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Ray Bryant: Potpourri

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This is Ray Bryant of 1960 vintage with Mickey Roker on drums and Jimmy Rowser on bass in a good program that includes titles by Ellington, Basie, Shavers, Monk, Gillespie, Bud Powell, Lester Young and Miles Davis, not to mention an Englishman’s “My One and Only Love.” It is an exemplary disc that is good to have reissued, because Bryant’s kind of strong, swinging piano needs to be heard now to influence an understanding of what Benny Green calls, in his fine notes, “the desirability of a synthesis between what is and what used to be.” Bryant achieves this brilliantly, even on the bebop numbers, where, instead of rupture, continuity is maintained. He doesn’t lose “the earthliness of the old time” (Green again), because his music is infused with both blues and gospel intensity. Just how well informed he was about “what used to be” is delightfully illustrated on his unique “One O’Clock Jump,” and he signs off with a properly turbulent “Night in Tunisia.”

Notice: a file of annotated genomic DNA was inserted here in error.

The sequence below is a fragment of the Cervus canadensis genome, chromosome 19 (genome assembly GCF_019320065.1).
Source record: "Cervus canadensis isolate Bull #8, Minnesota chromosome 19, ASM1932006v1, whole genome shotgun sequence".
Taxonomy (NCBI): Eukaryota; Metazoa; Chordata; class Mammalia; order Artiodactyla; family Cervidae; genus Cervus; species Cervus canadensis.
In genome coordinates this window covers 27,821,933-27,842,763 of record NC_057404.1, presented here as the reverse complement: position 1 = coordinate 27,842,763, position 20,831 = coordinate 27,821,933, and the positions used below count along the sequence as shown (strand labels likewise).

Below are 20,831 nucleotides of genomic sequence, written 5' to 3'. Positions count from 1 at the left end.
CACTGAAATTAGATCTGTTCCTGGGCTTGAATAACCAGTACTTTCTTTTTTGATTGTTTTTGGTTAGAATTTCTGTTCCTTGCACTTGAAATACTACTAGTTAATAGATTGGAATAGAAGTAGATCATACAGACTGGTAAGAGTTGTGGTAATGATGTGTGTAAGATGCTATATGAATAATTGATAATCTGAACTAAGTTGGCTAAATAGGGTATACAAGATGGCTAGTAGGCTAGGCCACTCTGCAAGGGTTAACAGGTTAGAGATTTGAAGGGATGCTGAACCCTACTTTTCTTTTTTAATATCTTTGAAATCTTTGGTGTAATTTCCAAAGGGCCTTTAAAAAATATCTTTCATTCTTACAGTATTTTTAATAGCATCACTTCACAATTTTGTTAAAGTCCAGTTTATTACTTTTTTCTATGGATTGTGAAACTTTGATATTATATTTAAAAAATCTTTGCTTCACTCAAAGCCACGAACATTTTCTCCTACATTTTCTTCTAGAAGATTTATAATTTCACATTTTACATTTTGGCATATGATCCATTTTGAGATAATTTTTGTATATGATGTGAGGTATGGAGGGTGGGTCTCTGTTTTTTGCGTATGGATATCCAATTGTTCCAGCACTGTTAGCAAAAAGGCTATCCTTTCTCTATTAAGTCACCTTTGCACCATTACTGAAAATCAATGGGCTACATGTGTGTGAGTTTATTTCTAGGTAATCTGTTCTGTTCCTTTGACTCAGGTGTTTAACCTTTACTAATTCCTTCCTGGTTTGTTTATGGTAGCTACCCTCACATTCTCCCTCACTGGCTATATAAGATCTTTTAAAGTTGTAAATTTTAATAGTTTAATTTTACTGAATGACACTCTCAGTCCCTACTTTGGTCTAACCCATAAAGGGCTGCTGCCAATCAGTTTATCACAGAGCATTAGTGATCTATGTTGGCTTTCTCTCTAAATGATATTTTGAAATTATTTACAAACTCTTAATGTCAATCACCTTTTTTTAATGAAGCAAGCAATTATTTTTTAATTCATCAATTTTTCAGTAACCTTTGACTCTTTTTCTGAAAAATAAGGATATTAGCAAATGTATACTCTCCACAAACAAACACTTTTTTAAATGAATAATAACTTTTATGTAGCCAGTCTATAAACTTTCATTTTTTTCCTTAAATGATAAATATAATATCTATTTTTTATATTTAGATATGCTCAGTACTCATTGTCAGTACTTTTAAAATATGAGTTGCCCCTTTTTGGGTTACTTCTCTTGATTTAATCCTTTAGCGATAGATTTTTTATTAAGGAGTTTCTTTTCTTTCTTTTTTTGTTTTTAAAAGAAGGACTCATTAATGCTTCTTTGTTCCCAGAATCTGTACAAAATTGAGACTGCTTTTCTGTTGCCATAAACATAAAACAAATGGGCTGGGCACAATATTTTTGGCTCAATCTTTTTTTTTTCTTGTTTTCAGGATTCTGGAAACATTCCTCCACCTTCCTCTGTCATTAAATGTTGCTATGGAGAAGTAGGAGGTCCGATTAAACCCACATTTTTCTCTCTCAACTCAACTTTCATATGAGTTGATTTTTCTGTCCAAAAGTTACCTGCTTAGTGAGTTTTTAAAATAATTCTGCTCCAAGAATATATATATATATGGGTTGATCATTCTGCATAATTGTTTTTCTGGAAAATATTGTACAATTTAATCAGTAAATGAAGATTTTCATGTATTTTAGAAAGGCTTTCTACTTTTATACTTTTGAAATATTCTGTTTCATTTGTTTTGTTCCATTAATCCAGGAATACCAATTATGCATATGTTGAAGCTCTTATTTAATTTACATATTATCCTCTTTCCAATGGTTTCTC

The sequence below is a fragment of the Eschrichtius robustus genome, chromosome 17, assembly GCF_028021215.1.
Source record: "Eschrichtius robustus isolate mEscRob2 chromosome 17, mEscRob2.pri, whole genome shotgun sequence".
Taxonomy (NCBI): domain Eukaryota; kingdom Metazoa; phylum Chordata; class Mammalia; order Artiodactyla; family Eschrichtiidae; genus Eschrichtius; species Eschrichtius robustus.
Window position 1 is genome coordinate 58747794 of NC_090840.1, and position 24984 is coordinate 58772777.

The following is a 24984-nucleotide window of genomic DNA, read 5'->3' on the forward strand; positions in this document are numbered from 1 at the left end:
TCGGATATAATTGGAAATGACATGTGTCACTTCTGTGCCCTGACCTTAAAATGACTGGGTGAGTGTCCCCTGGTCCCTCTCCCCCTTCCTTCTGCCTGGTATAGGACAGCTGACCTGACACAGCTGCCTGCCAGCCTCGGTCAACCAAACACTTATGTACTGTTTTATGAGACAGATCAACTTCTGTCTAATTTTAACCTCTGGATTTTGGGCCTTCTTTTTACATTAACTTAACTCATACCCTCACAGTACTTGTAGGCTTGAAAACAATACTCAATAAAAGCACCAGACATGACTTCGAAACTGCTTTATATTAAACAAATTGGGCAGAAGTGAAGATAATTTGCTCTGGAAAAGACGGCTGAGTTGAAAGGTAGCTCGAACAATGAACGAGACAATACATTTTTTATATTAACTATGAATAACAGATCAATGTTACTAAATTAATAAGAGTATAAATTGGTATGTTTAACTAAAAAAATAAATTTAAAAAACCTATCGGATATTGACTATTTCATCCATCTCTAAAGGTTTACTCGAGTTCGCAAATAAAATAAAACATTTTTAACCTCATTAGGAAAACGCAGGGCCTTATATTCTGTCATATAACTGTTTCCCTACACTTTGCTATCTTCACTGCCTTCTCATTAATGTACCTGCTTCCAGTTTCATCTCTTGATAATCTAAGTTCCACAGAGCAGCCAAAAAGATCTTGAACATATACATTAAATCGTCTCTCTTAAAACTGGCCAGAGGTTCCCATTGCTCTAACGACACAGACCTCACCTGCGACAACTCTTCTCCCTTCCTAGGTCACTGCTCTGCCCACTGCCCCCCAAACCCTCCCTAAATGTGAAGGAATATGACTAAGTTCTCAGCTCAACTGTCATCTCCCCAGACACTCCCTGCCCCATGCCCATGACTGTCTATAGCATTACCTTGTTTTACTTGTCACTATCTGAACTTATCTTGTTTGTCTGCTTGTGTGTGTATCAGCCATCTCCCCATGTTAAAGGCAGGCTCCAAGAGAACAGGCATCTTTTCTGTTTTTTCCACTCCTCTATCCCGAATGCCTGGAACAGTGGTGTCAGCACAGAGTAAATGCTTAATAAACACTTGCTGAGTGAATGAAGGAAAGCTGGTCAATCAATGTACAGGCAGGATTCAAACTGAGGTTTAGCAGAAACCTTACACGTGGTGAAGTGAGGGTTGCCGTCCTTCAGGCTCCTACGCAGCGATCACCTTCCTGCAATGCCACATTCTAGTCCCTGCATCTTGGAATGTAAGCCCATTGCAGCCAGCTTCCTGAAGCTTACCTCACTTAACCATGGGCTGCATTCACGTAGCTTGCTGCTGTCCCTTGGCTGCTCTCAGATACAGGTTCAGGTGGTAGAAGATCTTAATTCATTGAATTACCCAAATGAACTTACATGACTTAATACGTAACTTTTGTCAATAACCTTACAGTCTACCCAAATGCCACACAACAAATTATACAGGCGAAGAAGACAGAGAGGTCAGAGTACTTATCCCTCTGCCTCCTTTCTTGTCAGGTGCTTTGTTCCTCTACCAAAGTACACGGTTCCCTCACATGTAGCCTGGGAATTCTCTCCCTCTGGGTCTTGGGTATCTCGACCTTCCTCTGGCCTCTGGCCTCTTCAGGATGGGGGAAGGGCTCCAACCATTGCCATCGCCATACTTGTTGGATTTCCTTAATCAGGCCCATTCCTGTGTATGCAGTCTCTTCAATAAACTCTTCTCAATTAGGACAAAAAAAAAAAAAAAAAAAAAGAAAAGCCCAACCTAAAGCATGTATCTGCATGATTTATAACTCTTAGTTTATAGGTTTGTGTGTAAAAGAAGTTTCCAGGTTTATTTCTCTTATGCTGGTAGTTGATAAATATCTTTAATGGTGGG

That Bryant is not playing at festivals worldwide all the time is further indication of the screwed-up state of the business.